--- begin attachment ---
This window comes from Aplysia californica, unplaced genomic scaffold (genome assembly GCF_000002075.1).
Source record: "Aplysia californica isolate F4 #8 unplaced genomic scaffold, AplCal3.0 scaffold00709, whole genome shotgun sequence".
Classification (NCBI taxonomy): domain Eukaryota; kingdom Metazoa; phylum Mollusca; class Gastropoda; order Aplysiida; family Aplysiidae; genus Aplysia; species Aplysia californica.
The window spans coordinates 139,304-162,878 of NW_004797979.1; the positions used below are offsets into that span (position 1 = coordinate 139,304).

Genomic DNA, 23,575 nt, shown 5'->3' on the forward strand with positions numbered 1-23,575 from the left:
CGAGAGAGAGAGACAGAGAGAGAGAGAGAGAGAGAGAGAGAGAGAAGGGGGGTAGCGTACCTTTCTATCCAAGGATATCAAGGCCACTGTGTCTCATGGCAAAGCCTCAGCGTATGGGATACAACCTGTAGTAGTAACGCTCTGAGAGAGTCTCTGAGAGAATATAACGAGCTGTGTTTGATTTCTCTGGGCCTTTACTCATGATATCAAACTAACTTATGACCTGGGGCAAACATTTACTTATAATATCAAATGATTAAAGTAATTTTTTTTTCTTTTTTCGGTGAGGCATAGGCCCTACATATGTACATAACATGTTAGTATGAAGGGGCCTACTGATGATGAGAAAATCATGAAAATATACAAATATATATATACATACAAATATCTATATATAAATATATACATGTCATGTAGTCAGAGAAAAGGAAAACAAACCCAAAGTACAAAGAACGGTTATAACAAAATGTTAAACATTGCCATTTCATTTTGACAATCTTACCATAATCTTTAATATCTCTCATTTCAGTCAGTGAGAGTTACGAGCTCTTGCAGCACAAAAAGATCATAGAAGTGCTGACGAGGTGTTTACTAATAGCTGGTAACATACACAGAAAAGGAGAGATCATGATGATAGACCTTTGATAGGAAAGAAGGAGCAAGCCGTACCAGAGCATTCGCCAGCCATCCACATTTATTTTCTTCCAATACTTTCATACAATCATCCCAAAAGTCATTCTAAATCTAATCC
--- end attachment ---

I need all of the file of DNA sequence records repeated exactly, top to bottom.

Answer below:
This window comes from Aplysia californica, unplaced genomic scaffold (genome assembly GCF_000002075.1).
Source record: "Aplysia californica isolate F4 #8 unplaced genomic scaffold, AplCal3.0 scaffold00709, whole genome shotgun sequence".
Classification (NCBI taxonomy): domain Eukaryota; kingdom Metazoa; phylum Mollusca; class Gastropoda; order Aplysiida; family Aplysiidae; genus Aplysia; species Aplysia californica.
The window spans coordinates 139,304-162,878 of NW_004797979.1; the positions used below are offsets into that span (position 1 = coordinate 139,304).

Genomic DNA, 23,575 nt, shown 5'->3' on the forward strand with positions numbered 1-23,575 from the left:
CGAGAGAGAGAGACAGAGAGAGAGAGAGAGAGAGAGAGAGAGAGAAGGGGGGTAGCGTACCTTTCTATCCAAGGATATCAAGGCCACTGTGTCTCATGGCAAAGCCTCAGCGTATGGGATACAACCTGTAGTAGTAACGCTCTGAGAGAGTCTCTGAGAGAATATAACGAGCTGTGTTTGATTTCTCTGGGCCTTTACTCATGATATCAAACTAACTTATGACCTGGGGCAAACATTTACTTATAATATCAAATGATTAAAGTAATTTTTTTTTCTTTTTTCGGTGAGGCATAGGCCCTACATATGTACATAACATGTTAGTATGAAGGGGCCTACTGATGATGAGAAAATCATGAAAATATACAAATATATATATACATACAAATATCTATATATAAATATATACATGTCATGTAGTCAGAGAAAAGGAAAACAAACCCAAAGTACAAAGAACGGTTATAACAAAATGTTAAACATTGCCATTTCATTTTGACAATCTTACCATAATCTTTAATATCTCTCATTTCAGTCAGTGAGAGTTACGAGCTCTTGCAGCACAAAAAGATCATAGAAGTGCTGACGAGGTGTTTACTAATAGCTGGTAACATACACAGAAAAGGAGAGATCATGATGATAGACCTTTGATAGGAAAGAAGGAGCAAGCCGTACCAGAGCATTCGCCAGCCATCCACATTTATTTTCTTCCAATACTTTCATACAATCATCCCAAAAGTCATTCTAAATCTAATCC